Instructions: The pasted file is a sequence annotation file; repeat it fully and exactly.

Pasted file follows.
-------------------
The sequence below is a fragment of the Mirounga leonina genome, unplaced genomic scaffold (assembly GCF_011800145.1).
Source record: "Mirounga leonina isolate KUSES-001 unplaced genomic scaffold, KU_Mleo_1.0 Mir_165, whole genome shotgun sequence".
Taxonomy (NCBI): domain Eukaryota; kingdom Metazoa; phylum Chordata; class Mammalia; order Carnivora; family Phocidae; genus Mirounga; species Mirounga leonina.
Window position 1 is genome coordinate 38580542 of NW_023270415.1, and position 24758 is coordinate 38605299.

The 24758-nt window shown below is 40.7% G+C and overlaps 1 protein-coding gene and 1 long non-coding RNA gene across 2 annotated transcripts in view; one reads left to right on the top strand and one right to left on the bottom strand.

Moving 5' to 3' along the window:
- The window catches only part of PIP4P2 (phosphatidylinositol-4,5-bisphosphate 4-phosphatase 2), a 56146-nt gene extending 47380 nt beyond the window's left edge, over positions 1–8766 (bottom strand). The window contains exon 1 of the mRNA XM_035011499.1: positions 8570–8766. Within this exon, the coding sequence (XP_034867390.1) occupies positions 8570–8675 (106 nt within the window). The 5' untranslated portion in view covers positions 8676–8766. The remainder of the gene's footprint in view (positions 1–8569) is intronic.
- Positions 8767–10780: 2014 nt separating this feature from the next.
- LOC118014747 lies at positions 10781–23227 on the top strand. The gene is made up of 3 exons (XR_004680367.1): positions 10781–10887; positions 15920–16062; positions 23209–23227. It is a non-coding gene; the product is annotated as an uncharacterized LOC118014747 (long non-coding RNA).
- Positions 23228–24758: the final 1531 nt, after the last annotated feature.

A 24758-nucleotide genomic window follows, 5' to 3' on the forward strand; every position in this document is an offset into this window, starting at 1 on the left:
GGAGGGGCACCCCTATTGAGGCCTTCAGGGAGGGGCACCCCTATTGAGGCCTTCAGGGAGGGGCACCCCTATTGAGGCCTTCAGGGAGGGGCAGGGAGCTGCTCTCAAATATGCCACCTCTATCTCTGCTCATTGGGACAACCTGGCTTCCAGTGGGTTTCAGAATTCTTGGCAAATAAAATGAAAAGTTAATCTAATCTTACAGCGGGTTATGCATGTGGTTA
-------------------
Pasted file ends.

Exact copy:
The sequence below is a fragment of the Mirounga leonina genome, unplaced genomic scaffold (assembly GCF_011800145.1).
Source record: "Mirounga leonina isolate KUSES-001 unplaced genomic scaffold, KU_Mleo_1.0 Mir_165, whole genome shotgun sequence".
Taxonomy (NCBI): domain Eukaryota; kingdom Metazoa; phylum Chordata; class Mammalia; order Carnivora; family Phocidae; genus Mirounga; species Mirounga leonina.
Window position 1 is genome coordinate 38580542 of NW_023270415.1, and position 24758 is coordinate 38605299.

The 24758-nt window shown below is 40.7% G+C and overlaps 1 protein-coding gene and 1 long non-coding RNA gene across 2 annotated transcripts in view; one reads left to right on the top strand and one right to left on the bottom strand.

Moving 5' to 3' along the window:
- The window catches only part of PIP4P2 (phosphatidylinositol-4,5-bisphosphate 4-phosphatase 2), a 56146-nt gene extending 47380 nt beyond the window's left edge, over positions 1–8766 (bottom strand). The window contains exon 1 of the mRNA XM_035011499.1: positions 8570–8766. Within this exon, the coding sequence (XP_034867390.1) occupies positions 8570–8675 (106 nt within the window). The 5' untranslated portion in view covers positions 8676–8766. The remainder of the gene's footprint in view (positions 1–8569) is intronic.
- Positions 8767–10780: 2014 nt separating this feature from the next.
- LOC118014747 lies at positions 10781–23227 on the top strand. The gene is made up of 3 exons (XR_004680367.1): positions 10781–10887; positions 15920–16062; positions 23209–23227. It is a non-coding gene; the product is annotated as an uncharacterized LOC118014747 (long non-coding RNA).
- Positions 23228–24758: the final 1531 nt, after the last annotated feature.

A 24758-nucleotide genomic window follows, 5' to 3' on the forward strand; every position in this document is an offset into this window, starting at 1 on the left:
GGAGGGGCACCCCTATTGAGGCCTTCAGGGAGGGGCACCCCTATTGAGGCCTTCAGGGAGGGGCACCCCTATTGAGGCCTTCAGGGAGGGGCAGGGAGCTGCTCTCAAATATGCCACCTCTATCTCTGCTCATTGGGACAACCTGGCTTCCAGTGGGTTTCAGAATTCTTGGCAAATAAAATGAAAAGTTAATCTAATCTTACAGCGGGTTATGCATGTGGTTA